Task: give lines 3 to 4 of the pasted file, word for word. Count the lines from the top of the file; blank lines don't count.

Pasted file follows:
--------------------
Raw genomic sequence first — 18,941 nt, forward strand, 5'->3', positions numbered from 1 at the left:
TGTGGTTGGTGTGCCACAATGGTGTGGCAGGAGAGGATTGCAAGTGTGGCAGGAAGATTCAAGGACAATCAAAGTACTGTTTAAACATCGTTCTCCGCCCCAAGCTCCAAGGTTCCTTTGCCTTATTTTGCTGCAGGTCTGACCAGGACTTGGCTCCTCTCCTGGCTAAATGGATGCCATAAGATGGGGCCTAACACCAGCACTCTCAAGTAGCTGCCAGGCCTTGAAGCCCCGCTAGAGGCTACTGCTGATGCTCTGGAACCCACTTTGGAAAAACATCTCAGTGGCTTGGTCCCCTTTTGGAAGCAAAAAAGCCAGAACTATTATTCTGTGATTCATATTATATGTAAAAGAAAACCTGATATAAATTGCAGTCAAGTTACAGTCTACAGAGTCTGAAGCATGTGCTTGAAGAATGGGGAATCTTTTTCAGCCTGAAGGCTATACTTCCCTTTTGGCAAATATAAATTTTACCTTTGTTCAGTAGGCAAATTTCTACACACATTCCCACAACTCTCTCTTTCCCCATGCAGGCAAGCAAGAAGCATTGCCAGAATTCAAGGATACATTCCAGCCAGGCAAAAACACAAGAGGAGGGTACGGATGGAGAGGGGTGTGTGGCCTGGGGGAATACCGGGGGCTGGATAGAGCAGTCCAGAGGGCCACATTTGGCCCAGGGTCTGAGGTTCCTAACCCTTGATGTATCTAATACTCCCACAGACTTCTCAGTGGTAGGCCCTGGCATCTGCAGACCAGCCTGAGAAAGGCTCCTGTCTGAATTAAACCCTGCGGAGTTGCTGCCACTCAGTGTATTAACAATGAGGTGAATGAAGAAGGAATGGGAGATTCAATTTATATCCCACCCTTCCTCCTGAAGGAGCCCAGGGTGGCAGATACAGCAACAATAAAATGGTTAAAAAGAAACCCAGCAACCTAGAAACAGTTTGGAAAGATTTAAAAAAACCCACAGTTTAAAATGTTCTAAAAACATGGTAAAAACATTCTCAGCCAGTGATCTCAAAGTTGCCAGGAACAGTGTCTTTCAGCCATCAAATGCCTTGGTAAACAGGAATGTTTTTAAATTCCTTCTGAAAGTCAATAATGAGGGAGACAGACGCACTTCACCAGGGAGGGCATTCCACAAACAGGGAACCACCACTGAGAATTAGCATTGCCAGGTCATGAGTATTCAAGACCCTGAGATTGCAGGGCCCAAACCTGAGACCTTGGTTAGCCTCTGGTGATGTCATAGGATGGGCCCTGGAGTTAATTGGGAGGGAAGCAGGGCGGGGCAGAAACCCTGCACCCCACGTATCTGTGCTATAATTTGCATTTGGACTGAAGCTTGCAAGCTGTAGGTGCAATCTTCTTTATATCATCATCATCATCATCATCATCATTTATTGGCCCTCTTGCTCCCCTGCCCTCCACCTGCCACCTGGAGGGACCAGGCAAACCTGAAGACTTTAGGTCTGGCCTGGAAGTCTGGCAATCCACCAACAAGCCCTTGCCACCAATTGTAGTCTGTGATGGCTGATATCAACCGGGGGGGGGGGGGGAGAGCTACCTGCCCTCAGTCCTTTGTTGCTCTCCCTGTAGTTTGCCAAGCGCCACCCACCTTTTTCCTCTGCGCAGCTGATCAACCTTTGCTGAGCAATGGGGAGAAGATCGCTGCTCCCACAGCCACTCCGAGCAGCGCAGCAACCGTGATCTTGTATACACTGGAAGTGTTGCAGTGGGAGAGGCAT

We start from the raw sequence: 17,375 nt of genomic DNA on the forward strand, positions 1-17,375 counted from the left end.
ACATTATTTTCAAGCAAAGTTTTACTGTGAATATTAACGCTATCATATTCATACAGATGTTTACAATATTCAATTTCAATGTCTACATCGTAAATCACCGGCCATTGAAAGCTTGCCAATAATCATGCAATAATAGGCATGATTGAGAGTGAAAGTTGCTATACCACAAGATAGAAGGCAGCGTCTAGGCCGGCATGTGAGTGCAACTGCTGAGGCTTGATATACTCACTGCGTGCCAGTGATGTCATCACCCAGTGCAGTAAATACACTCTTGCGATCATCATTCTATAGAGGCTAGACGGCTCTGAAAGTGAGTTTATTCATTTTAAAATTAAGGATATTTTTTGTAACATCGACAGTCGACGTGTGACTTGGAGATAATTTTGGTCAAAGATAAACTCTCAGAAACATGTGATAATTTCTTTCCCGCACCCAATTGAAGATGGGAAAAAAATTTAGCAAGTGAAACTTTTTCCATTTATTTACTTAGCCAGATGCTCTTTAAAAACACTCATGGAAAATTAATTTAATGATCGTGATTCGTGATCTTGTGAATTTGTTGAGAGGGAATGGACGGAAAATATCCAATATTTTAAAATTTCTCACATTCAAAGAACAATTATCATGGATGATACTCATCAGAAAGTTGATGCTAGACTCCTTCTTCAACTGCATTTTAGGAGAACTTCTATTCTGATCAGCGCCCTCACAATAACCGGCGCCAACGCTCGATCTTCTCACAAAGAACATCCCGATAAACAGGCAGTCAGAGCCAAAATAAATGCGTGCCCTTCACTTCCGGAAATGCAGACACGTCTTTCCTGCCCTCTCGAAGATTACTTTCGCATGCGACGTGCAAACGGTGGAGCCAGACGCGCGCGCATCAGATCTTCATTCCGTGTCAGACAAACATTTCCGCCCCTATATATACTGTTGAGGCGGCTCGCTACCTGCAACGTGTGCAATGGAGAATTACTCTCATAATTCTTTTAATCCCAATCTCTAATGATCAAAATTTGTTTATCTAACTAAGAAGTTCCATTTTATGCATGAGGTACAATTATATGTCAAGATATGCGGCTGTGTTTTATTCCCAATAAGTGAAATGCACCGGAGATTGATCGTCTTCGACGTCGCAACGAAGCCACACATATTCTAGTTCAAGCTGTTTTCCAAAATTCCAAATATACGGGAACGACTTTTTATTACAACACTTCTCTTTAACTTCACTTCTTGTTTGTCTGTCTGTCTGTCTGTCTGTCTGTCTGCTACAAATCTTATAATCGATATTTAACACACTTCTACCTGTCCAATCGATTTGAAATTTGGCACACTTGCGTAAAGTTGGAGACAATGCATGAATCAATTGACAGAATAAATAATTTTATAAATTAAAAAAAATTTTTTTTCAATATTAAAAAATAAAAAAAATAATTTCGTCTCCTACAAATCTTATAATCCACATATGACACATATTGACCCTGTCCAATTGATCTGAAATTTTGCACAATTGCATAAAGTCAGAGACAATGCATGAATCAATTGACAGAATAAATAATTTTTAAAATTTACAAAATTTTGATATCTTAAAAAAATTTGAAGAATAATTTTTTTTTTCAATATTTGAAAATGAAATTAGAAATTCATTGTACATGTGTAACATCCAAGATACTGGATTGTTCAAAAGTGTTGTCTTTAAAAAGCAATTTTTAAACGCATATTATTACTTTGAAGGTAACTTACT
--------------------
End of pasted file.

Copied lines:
We start from the raw sequence: 17,375 nt of genomic DNA on the forward strand, positions 1-17,375 counted from the left end.
ACATTATTTTCAAGCAAAGTTTTACTGTGAATATTAACGCTATCATATTCATACAGATGTTTACAATATTCAATTTCAATGTCTACATCGTAAATCACCGGCCATTGAAAGCTTGCCAATAATCATGCAATAATAGGCATGATTGAGAGTGAAAGTTGCTATACCACAAGATAGAAGGCAGCGTCTAGGCCGGCATGTGAGTGCAACTGCTGAGGCTTGATATACTCACTGCGTGCCAGTGATGTCATCACCCAGTGCAGTAAATACACTCTTGCGATCATCATTCTATAGAGGCTAGACGGCTCTGAAAGTGAGTTTATTCATTTTAAAATTAAGGATATTTTTTGTAACATCGACAGTCGACGTGTGACTTGGAGATAATTTTGGTCAAAGATAAACTCTCAGAAACATGTGATAATTTCTTTCCCGCACCCAATTGAAGATGGGAAAAAAATTTAGCAAGTGAAACTTTTTCCATTTATTTACTTAGCCAGATGCTCTTTAAAAACACTCATGGAAAATTAATTTAATGATCGTGATTCGTGATCTTGTGAATTTGTTGAGAGGGAATGGACGGAAAATATCCAATATTTTAAAATTTCTCACATTCAAAGAACAATTATCATGGATGATACTCATCAGAAAGTTGATGCTAGACTCCTTCTTCAACTGCATTTTAGGAGAACTTCTATTCTGATCAGCGCCCTCACAATAACCGGCGCCAACGCTCGATCTTCTCACAAAGAACATCCCGATAAACAGGCAGTCAGAGCCAAAATAAATGCGTGCCCTTCACTTCCGGAAATGCAGACACGTCTTTCCTGCCCTCTCGAAGATTACTTTCGCATGCGACGTGCAAACGGTGGAGCCAGACGCGCGCGCATCAGATCTTCATTCCGTGTCAGACAAACATTTCCGCCCCTATATATACTGTTGAGGCGGCTCGCTACCTGCAACGTGTGCAATGGAGAATTACTCTCATAATTCTTTTAATCCCAATCTCTAATGATCAAAATTTGTTTATCTAACTAAGAAGTTCCATTTTATGCATGAGGTACAATTATATGTCAAGATATGCGGCTGTGTTTTATTCCCAATAAGTGAAATGCACCGGAGATTGATCGTCTTCGACGTCGCAACGAAGCCACACATATTCTAGTTCAAGCTGTTTTCCAAAATTCCAAATATACGGGAACGACTTTTTATTACAACACTTCTCTTTAACTTCACTTCTTGTTTGTCTGTCTGTCTGTCTGTCTGTCTGTCTGCTACAAATCTTATAATCGATATTTAACACACTTCTACCTGTCCAATCGATTTGAAATTTGGCACACTTGCGTAAAGTTGGAGACAATGCATGAATCAATTGACAGAATAAATAATTTTATAAATTAAAAAAAATTTTTTTTCAATATTAAAAAATAAAAAAAATAATTTCGTCTCCTACAAATCTTATAATCCACATATGACACATATTGACCCTGTCCAATTGATCTGAAATTTTGCACAATTGCATAAAGTCAGAGACAATGCATGAATCAATTGACAGAATAAATAATTTTTAAAATTTACAAAATTTTGATATCTTAAAAAAATTTGAAGAATAATTTTTTTTTTCAATATTTGAAAATGAAATTAGAAATTCATTGTACATGTGTAACATCCAAGATACTGGATTGTTCAAAAGTGTTGTCTTTAAAAAGCAATTTTTAAACGCATATTATTACTTTGAAGGTAACTTACT